Democratic and Social Centre (CDS) 99,175 8.29 1 Joaquín Abril Martorell
Valencian Union (Unió Valenciana) 61,266 5.12 1 Miguel Ramón Izquierdo
United Left (IU) 60,857 5.09 0
Unity of the Valencian People (Unitat del Poble Valencia) 28,973 2.42 0
Table for Communist Unity (Mesa para la Unidad de los Comunistas (MUC)) 20,095 1.68 0
Others 31,611 2.70 0

Turnout=77.0%

*On 23 June 1987 Sanz was elected to the European parliament and was replaced by former deputy Daniel Vidal Escartí, the second election in a row on which Vidal was elected as a replacement for another deputy. Another returning deputy at this election was García-Margallo, who had represented Melilla for the UCD from 1977-1982, while CDS member Joaquin Abril Martorell was the brother of Fernando Abril Martorell, who had served in the 1979-1982 legislature as a UCD deputy.

1982 General Election[edit]

e • d Summary of the 28 October 1982 Congress of Deputies election results in Valencia.
Parties and alliances Votes % Seats Members elected
Spanish Socialist Workers' Party (Partido Socialista Obrero Español) 635,522 53.32 10 José Luis Adsuar Ferrando, Jaume Castells Ferrer, Francisco Gaviña Ribelles, Juan Lerma Blasco*, Salvador López Sanz, Adela Pla Pastor, Joan Romero González#, Francisco Sanz Fernández, Enrique Sapena Granell, Vicente Sotillo Martí
Popular Alliance (AP)- Democratic Popular Party (PDP) -Valencian Union (UV) 350,281 29.39 5 Manuel Gallent Nicola, Luis García Forcada, Manuel Giner Miralles, Carlos Manglano de Mas, Miguel Ramón Izquierdo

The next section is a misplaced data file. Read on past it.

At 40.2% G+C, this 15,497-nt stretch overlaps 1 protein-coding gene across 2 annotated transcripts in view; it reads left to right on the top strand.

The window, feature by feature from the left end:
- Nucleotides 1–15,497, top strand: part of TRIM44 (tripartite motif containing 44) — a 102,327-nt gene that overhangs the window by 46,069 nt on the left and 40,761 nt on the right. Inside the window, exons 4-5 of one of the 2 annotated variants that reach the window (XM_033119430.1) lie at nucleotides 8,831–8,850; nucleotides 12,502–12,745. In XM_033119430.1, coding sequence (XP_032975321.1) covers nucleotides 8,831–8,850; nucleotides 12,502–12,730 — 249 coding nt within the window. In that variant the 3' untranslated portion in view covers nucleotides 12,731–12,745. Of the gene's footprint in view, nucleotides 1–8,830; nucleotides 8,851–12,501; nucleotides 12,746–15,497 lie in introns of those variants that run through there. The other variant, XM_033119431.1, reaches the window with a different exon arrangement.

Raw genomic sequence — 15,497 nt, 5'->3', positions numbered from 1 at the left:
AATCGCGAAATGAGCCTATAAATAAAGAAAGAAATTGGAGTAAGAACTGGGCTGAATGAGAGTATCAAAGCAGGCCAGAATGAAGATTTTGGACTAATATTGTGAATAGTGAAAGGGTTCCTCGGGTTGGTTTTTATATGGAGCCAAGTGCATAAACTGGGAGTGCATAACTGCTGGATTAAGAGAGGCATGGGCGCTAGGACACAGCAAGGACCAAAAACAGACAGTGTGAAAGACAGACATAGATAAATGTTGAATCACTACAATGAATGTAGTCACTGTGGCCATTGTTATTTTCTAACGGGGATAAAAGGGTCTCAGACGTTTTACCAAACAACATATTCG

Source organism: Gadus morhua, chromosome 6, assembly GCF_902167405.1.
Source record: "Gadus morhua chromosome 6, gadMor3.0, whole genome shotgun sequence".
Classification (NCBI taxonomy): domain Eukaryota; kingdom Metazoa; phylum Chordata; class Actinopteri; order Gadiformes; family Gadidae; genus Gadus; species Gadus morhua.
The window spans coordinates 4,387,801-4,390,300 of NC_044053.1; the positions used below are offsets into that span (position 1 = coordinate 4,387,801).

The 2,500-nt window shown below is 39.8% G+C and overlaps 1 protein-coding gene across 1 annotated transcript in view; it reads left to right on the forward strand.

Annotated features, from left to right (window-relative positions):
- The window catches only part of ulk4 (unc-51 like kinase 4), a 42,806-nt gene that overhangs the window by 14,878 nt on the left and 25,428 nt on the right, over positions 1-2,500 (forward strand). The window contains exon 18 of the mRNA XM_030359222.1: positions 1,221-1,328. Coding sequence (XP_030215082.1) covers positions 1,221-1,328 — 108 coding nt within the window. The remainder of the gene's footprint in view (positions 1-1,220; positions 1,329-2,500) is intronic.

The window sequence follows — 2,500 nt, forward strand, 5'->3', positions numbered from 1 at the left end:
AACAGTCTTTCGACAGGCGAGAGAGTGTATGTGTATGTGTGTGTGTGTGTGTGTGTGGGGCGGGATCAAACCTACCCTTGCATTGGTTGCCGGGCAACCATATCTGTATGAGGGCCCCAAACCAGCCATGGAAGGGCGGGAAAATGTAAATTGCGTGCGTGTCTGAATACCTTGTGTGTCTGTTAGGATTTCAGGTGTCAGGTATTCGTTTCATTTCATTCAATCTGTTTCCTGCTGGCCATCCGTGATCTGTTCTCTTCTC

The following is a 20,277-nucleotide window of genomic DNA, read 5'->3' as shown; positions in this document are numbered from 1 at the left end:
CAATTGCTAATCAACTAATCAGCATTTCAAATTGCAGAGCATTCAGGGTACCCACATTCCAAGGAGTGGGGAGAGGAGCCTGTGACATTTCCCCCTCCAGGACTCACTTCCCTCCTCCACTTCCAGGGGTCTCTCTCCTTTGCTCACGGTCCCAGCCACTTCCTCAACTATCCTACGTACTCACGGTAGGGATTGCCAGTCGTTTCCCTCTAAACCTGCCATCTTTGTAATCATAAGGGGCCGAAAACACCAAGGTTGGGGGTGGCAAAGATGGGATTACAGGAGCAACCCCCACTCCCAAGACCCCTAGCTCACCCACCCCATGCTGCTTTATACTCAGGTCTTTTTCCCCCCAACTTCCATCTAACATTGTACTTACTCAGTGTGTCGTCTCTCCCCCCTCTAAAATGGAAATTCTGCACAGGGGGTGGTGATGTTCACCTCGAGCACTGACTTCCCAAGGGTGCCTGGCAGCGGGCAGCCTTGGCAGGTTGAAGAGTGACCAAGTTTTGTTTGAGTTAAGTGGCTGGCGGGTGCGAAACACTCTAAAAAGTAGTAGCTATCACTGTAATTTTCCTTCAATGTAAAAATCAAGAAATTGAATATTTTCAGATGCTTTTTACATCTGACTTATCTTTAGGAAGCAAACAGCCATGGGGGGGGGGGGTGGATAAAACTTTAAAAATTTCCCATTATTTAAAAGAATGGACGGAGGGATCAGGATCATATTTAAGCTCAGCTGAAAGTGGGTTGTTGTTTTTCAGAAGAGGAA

Communist Party of Spain (Partido Comunista de España) 63,026 5.29 0
Union of the Democratic Centre (UCD) 52,768 4.43 0
Democratic and Social Centre (CDS) 28,111 2.36 0
Unity of the Valencian People (Unitat del Poble Valencia) 14,513 1.22 0
New Force (FN) 12,431 1.04 0
Others 30,641 2.60 0

Turnout=83.4%

*Lerma Blasco was replaced by Daniel Vidal Escartí on 15 February 1983

#Romero was replaced by José Pons Grau on 19 January 1983.

Giner Miralles was replaced by Ignacio Gil Lázaro on 26 May 1983.

1979 General Election[edit]

e • d Summary of the 1 March 1979 Congress of Deputies election results in Valencia.
Parties and alliances Votes % Seats Members elected
Spanish Socialist Workers' Party (Partido Socialista Obrero Español) 394,813 36.61 7 José Luis Albiñana Olmos*, Jaume Castells Ferrer, Juan Lerma Blasco, Juan Pastor Marco, Manuel Sánchez Ayuso, Francisco Sanz Fernández, Enrique Sapena Granell
Union of the Democratic Centre (UCD) 364,175 33.77 6 Fernando Abril Martorell, Francisco Aguirre de la Hoz, Emilio Attard Alonso, Joaquín Muñoz Peirats, José Pin Arboledas, Vicente Ruiz Monrabal
Communist Party of Spain (Partido Comunista de España) 145,141 13.46 2 Emérito Bono Martínez, Antonio Palomares Vinuesa